### Complete lattice generated by a partitioning of a lattice element

In this post I defined strong partitioning of an element of a complete lattice. For me it was seeming obvious that the complete lattice generated by the set $latex S$ where $latex S$ is a strong partitioning is equal to $latex \left\{ \bigcup{}^{\mathfrak{A}}X | X\in\mathscr{P}S \right\}$. But when I actually tried to write down the proof of this statement I found that it is not obvious to prove. So I present this to you as a conjecture:

Conjecture The complete lattice generated by a strong partitioning $latex S$ of an element of a complete lattice $latex \mathfrak{A}$ is equal to $latex \left\{ \bigcup{}^{\mathfrak{A}}X | X\in\mathscr{P}S \right\}$.

Proposition Provided that this conjecture is true, we can prove that the complete lattice $latex [S]$ generated by a strong partitioning $latex S$ of an element of a complete lattice is a complete atomic boolean lattice with the set of its atoms being $latex S$ (Note: So $latex [S]$ is completely distributive).

Proof Completeness of $latex [S]$ is obvious. Let $latex A\in[S]$. Then exists $latex X\in\mathscr{P}S$ such that $latex A=\bigcup{}^{\mathfrak{A}}X$. Let $latex B=\bigcup{}^{\mathfrak{A}}(S\setminus X)$. Then $latex B\in[S]$ and $latex A\cap B=0$. $latex A\cup B=\bigcup{}^{\mathfrak{A}}S$ is the biggest element of $latex [S]$. So we have proved that $latex [S]$ is a boolean lattice.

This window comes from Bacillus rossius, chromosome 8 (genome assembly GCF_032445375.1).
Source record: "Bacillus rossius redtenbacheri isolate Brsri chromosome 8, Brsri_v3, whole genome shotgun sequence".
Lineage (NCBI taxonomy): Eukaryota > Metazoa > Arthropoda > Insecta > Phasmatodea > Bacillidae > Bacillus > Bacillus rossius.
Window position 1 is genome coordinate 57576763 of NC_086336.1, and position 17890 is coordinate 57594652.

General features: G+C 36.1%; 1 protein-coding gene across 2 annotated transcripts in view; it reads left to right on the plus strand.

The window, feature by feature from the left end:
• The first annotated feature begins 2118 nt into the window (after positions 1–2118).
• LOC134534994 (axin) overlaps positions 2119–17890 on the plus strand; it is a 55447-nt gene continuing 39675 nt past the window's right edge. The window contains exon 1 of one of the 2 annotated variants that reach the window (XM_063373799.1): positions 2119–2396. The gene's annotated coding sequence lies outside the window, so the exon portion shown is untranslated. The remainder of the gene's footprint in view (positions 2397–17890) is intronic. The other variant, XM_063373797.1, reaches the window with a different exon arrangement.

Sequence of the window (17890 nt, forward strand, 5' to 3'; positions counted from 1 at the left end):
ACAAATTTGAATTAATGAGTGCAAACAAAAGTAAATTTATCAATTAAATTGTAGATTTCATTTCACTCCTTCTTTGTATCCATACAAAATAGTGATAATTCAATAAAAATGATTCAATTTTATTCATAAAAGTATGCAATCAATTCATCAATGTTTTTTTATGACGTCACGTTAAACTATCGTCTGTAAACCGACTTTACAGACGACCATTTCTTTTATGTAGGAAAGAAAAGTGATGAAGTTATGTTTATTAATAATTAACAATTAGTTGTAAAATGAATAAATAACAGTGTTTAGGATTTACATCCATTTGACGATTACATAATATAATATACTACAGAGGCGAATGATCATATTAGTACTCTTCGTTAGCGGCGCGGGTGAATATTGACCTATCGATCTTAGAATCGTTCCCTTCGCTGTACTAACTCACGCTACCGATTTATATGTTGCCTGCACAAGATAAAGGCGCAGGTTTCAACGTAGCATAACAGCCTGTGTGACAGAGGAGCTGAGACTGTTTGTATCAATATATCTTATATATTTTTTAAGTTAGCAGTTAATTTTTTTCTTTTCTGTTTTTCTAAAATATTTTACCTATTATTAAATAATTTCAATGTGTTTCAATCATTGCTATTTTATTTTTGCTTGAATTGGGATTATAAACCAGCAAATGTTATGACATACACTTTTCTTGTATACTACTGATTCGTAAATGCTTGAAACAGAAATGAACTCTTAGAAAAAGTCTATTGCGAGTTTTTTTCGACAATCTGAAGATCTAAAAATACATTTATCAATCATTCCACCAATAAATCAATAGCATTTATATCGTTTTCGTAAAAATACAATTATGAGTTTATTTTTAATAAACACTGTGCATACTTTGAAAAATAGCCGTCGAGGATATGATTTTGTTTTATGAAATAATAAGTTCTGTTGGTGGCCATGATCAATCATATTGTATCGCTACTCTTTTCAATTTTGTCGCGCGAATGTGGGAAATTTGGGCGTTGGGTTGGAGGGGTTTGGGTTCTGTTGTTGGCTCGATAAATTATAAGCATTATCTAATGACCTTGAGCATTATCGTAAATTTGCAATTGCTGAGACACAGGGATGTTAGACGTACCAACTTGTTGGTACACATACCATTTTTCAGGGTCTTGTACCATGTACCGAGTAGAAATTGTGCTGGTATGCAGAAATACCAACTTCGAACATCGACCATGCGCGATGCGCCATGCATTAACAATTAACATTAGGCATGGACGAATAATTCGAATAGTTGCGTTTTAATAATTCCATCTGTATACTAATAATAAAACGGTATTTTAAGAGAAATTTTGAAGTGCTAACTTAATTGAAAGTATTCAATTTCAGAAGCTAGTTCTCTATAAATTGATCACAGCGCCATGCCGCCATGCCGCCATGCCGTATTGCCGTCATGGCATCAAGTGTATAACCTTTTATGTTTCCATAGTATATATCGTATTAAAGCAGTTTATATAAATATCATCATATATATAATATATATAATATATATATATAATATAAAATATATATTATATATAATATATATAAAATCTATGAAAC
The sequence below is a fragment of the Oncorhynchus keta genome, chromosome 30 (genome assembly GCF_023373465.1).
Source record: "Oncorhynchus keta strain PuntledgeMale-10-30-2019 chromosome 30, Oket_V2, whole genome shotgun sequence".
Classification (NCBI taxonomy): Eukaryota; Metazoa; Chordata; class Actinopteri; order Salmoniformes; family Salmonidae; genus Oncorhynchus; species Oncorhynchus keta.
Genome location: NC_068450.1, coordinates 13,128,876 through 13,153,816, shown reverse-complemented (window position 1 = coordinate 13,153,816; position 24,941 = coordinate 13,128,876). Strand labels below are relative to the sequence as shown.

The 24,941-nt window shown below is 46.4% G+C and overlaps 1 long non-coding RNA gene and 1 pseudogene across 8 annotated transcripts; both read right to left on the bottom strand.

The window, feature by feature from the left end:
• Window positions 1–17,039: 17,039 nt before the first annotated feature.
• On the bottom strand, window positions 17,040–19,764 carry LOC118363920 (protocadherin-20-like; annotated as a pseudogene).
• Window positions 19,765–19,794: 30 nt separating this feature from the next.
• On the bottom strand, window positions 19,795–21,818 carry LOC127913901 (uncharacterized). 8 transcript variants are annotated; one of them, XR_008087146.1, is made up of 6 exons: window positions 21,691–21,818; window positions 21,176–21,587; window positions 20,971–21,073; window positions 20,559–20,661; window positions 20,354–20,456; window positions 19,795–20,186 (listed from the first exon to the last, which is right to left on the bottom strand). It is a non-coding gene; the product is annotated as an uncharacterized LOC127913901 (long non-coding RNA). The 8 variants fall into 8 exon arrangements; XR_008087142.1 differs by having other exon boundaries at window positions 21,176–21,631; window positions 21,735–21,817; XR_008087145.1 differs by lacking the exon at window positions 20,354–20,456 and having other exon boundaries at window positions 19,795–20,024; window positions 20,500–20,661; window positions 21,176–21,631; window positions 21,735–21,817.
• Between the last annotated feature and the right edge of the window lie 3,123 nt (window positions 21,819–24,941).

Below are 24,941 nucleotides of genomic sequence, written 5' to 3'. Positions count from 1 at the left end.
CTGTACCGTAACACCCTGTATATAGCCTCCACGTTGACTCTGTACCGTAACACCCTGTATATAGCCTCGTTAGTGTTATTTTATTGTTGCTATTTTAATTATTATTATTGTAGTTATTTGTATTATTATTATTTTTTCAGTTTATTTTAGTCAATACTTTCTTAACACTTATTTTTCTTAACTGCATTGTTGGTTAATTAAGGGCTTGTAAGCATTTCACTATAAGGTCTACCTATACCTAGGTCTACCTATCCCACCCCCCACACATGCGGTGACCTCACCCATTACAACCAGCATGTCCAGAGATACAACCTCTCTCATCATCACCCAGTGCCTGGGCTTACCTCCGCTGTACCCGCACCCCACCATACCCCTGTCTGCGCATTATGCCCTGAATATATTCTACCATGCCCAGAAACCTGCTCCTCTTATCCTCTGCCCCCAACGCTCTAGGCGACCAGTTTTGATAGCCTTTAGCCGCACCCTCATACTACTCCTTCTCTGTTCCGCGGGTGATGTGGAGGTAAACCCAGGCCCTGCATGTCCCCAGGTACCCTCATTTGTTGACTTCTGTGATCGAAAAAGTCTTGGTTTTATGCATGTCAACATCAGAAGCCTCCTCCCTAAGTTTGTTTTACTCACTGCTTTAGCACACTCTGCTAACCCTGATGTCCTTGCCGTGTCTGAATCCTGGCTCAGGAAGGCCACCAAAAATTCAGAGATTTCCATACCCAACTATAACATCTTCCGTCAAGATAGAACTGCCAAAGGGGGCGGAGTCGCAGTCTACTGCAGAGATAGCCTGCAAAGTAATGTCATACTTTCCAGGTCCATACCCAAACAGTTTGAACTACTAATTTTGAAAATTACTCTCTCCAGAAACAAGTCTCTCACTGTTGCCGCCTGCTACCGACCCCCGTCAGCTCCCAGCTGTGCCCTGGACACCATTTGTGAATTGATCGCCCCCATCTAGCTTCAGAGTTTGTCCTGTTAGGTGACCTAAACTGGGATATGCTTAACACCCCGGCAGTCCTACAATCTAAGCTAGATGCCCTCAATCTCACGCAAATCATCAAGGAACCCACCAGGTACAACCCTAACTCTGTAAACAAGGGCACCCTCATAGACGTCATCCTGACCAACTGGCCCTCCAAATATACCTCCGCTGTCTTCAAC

Now let prove that $latex [S]$ is atomic with the set of atoms being $latex S$. Let $latex z\in S$ and $latex A\in[S]$. If $latex A\neq z$ then either $latex A=0$ or $latex x\in X$ where $latex A=\bigcup^{\mathfrak{A}}X$, $latex X\in\mathscr{P}S$ and $latex x\neq z$. Because $latex S$ is a strong partitioning, $latex \bigcup^{\mathfrak{A}}(X\setminus\{z\})\cap^{\mathfrak{A}}z=0$ and $latex \bigcup^{\mathfrak{A}}(X\setminus\{z\})\neq 0$. So $latex A=\bigcup^{\mathfrak{A}}X=\bigcup^{\mathfrak{A}}(X\setminus\{z\})\cup^{\mathfrak{A}}z\nsubseteq z$.

Finally we will prove that elements of $latex [S]\setminus S$ are not atoms. Let $latex A\in[S]\setminus S$ and $latex A\neq 0$. Then $latex A\supseteq x\cup^{\mathfrak{A}}y$ where $latex x,y\in S$ and $latex x\neq y$. If $latex A$ is an atom then $latex A=x=y$ what is impossible. QED

The above conjecture as a step to solution to the original conjecture may also be considered for the polymath research problem. Or maybe we should research both these two problems in a single polymath set, as the solution of one of them may inspire the solution of the other of these two problems.